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After 2nd Rescue, 4 Boys And Their Coach Remain Trapped In Cave In Thailand


We go now to Northern Thailand and the dramatic rescue of the 12 boys and their soccer coach who've been trapped in a flooded cave since June 23. Rescuers have now brought out eight of the boys - four yesterday and four earlier today. That leaves five people still in the cave.

Reporter Michael Sullivan has been following this rescue and joins us now from Chiang Rai. Hi, Michael.


SHAPIRO: Bit of a delay on the line. I understand there's real urgency because of the rains that have flooded this cave. And it sounds like there's a downpour happening now. What are the concerns about the water level there?

SULLIVAN: Yeah. I don't know if you can hear it, Ari, but I'm sitting next to my open window, and the rain that they've been fearing is coming down very hard. And I'm only about 20 miles away from the cave complex.

And this is exactly what they've been fearing all along - that the heavy rain would start again in earnest, that it would flood the cave even more and that the rescuers who've pre-positioned themselves in parts of the cave called chamber 3 might be flooded out, which would obviously delay the rescue effort, or that the rain could even reach the area high up in the cave where the boys have been trapped for the past two weeks. And that's why they decided to pull the trigger on the rescue on Sunday.

SHAPIRO: You mentioned that there are rescuers stationed at various chambers along through the cave. Explain how this is working bringing out four boys at a time.

SULLIVAN: They're bringing them out four at a time because it's a very treacherous 2 1/2 mile journey down this twisting cave, parts of which are still submerged and parts of which are extremely narrow, barely wide enough for one person to get through. And they've been taking them out one-by-one with one diver in front of each of them and one in back to push and pull them along. And there's also guide ropes attached to the walls to make things easier.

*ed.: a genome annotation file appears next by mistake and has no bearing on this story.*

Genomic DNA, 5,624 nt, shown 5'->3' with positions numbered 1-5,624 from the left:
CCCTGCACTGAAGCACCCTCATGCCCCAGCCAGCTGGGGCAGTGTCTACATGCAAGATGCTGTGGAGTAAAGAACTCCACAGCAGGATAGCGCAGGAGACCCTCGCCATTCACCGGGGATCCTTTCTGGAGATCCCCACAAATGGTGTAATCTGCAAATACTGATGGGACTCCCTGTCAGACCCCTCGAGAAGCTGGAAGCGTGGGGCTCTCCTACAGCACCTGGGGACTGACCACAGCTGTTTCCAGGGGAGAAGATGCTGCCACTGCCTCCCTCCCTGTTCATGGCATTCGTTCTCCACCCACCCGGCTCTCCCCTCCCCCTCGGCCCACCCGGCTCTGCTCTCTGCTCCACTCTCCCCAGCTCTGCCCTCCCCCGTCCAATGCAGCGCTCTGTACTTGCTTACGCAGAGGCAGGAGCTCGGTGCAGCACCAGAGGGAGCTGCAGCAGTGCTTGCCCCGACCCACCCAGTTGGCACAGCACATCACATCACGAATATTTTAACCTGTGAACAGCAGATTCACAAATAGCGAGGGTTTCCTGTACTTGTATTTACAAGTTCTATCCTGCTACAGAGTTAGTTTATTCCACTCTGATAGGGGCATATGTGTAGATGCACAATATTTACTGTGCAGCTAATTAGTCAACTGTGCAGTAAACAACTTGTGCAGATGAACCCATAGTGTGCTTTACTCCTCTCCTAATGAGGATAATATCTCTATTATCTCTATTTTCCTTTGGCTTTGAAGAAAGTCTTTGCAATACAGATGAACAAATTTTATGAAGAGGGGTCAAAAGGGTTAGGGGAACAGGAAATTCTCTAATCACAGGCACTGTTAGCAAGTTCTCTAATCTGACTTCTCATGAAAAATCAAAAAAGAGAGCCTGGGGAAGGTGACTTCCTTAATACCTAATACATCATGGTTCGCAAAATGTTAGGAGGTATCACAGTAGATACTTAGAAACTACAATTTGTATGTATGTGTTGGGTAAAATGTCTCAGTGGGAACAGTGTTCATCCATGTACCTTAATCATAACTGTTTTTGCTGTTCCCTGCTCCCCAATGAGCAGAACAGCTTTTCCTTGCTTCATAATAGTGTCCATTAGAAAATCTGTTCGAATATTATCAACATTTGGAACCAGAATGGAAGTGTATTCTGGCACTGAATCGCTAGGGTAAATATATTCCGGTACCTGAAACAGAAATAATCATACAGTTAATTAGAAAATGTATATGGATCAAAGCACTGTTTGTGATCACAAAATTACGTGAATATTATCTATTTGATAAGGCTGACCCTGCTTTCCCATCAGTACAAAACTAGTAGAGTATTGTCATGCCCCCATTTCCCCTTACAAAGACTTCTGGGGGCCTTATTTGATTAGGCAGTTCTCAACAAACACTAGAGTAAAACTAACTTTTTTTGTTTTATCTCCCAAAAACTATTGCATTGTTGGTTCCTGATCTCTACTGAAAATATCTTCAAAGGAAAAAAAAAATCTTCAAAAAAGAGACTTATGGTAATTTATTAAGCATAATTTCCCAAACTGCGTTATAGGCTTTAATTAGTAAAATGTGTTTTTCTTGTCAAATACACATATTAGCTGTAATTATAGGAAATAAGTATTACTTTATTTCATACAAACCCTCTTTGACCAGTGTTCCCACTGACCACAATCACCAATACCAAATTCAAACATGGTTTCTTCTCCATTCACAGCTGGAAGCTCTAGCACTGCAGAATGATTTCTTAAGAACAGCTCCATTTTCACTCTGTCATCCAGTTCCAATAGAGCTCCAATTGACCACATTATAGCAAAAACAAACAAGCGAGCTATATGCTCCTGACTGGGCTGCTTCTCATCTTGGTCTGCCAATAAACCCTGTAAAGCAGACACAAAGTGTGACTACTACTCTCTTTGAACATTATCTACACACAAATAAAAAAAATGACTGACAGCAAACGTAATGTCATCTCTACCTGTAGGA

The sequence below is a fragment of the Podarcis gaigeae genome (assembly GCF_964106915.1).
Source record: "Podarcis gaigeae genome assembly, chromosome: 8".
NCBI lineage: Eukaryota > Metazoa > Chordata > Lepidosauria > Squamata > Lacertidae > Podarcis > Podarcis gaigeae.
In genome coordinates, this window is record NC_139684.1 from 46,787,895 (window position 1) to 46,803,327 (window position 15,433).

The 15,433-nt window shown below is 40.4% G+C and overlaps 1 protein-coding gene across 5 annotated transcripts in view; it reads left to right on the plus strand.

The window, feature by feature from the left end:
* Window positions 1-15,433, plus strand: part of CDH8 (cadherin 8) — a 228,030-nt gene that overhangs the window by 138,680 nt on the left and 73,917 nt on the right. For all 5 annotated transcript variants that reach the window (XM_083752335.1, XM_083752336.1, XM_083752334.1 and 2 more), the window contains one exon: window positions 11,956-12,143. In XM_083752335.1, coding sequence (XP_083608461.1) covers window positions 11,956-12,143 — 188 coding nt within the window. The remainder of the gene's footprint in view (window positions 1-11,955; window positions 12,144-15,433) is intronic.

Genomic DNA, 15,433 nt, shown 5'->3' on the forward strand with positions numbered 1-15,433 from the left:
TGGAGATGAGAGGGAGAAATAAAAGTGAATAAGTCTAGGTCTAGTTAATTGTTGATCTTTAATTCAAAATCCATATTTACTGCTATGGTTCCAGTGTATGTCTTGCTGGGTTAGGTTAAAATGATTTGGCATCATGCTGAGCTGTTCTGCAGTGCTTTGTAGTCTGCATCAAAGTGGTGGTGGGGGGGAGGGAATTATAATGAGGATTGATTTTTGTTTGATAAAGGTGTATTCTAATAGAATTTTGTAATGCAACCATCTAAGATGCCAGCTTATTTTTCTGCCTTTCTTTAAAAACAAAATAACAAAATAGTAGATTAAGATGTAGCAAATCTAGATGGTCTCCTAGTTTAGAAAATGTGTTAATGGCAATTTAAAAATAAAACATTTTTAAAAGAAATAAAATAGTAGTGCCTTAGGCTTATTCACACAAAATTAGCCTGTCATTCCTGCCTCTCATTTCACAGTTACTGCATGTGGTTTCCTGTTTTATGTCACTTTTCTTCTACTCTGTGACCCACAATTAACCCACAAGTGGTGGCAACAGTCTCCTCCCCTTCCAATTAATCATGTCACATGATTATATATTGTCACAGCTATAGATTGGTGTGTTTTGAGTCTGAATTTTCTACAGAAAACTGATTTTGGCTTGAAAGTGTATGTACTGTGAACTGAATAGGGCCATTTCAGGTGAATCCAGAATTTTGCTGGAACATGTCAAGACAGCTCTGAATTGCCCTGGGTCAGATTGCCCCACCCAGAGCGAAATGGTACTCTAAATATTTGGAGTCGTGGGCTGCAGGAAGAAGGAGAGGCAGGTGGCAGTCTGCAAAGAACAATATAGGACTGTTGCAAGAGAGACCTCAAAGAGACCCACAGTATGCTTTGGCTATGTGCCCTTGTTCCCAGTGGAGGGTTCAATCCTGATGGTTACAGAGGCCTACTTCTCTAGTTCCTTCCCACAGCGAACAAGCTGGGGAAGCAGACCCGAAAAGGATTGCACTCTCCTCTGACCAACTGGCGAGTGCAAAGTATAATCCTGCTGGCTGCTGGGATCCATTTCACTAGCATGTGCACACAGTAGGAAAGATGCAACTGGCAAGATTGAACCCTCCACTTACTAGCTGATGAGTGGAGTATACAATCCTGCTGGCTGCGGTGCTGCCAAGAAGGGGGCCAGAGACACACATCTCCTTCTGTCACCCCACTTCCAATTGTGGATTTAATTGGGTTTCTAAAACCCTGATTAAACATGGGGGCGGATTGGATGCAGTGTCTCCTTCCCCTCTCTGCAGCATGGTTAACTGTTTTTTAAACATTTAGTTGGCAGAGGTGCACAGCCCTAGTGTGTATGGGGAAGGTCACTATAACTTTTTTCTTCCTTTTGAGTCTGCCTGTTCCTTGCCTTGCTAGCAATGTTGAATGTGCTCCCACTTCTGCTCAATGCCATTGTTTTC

But remember, Ari; these are kids. And they're being asked to use masks and oxygen, and they've never dived before. And to try to bring them out at the same time all at once - that would be a logistical nightmare because if one of them got stuck or panicked, it could create a bottleneck, right? And that would be disastrous. And then there's also the question of oxygen. They've been pre-positioning oxygen tanks along the way to have enough to get the boys out, and four boys at a time might be the limit in terms of oxygen.

SHAPIRO: And we're talking about kids who've been in the dark for weeks without adequate supplies of food and water. How are they prioritizing who gets out first?

SULLIVAN: It's unclear. We've been hearing some explanations that the healthiest have been brought out first, but there's been no real, official confirmation of that. The governor in charge of the rescue effort says all the boys who've been brought out so far are in pretty good shape. They have been getting food and medical attention since they were found a week ago. But there is some concern about the health of the coach, who we're being told will be the last taken out.

So the plan is to take four more out tomorrow if, as the governor says, the weather god cooperates. Here's his direct quote. "If the rain god helps us, then we may be able to work fast. But if the rain god doesn't help, then it could be challenging."

SHAPIRO: OK, so four more come out tomorrow. That leaves just the coach. What can you tell us about the people who have been rescued so far? How are those kids doing?

SULLIVAN: The governor says that they're all doing pretty well. They're in hospital in Chiang Rai. They've been isolated. They haven't been able to see their parents yet because their medical condition is still being assessed. But the governor says they are in pretty good shape. And hopefully the next batch will be, too.

SHAPIRO: That's NPR's Michael Sullivan in Northern Thailand covering this dramatic cave rescue for us. Thanks, Michael.

SULLIVAN: You're welcome, Ari. Transcript provided by NPR, Copyright NPR.

Michael Sullivan is NPR's Senior Asia Correspondent. He moved to Hanoi to open NPR's Southeast Asia Bureau in 2003. Before that, he spent six years as NPR's South Asia correspondent based in but seldom seen in New Delhi.
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